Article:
In the late eighteenth and early nineteenth centuries a group of people in England and the U.S. — many of them deeply religious, peace-loving Christians — said it was wrong to kill people for stealing a loaf of bread. They advocated for prisons as an enlightened alternative. The word penitentiary comes from penitence; it was originally conceived of as a place where isolation would lead to soul-searching and ultimately redemption. The experience wasn’t supposed to be pleasant; the earliest penitentiaries called for either near-constant solitary confinement or hard labor. But the idea was that criminals would come to see the light of God. Abbé Petigny, the warden of an early penitentiary in France, said that for a prisoner who isn’t Christian, prison is a “tomb,” but for a prisoner who’s Christian, it becomes a “cradle of blessed immortality.”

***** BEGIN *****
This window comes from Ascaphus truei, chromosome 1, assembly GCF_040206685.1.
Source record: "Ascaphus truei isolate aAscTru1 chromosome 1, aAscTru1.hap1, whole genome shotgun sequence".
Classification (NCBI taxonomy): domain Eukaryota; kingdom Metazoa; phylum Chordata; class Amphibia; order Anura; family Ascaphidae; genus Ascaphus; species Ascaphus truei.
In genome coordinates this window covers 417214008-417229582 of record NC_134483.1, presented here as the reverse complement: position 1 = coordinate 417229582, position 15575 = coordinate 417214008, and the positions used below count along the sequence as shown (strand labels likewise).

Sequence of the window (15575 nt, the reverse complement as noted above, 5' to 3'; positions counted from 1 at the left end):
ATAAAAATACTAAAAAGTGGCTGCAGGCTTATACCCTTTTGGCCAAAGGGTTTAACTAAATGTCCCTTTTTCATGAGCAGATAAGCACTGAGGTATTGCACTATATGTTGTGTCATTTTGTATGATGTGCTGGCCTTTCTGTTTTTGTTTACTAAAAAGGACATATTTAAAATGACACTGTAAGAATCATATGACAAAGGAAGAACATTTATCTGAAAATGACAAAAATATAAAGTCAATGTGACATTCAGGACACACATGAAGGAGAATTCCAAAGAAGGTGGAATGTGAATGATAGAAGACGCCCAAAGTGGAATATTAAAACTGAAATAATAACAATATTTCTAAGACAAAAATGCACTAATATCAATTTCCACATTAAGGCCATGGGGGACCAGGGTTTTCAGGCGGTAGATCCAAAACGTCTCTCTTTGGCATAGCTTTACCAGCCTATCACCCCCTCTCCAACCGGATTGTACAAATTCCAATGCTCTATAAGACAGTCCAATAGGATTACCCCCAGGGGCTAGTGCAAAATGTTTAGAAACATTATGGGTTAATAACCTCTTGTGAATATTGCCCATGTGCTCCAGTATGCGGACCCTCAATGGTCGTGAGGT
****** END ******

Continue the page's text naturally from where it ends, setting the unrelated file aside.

Not everyone thought this way, however, even in the eighteenth century. When novelist Charles Dickens visited Eastern State Penitentiary in Pennsylvania, he was horrified. He called the prison experience akin to being “buried alive.”

Frisch: Why do we have so many people in prison in the U.S.?

Schenwar: One reason is that we see prison as a solution to the problem of crime. Instead of preventing crime by allocating resources for healthcare, early-childhood education, food, housing, and other basic needs, we’re sending people to prison.

Another element is racism. The Thirteenth Amendment abolished involuntary servitude except for those who’ve been convicted of a crime. In this way a lot of African Americans continued to be enslaved. They were arrested for very small crimes, or often for nothing at all, and gathered up into the system. Especially in the South, there were and still are a number of prison farms on the grounds of old plantations. Angola Prison in Louisiana is one. The mostly black prisoners pick cotton, with the white overseers riding around on horses. It’s almost like a slavery reenactment. Then, after the Jim Crow laws mandating racial segregation in the South were struck down, prison and mass incarceration became a way to carry forward racial social control on a large scale.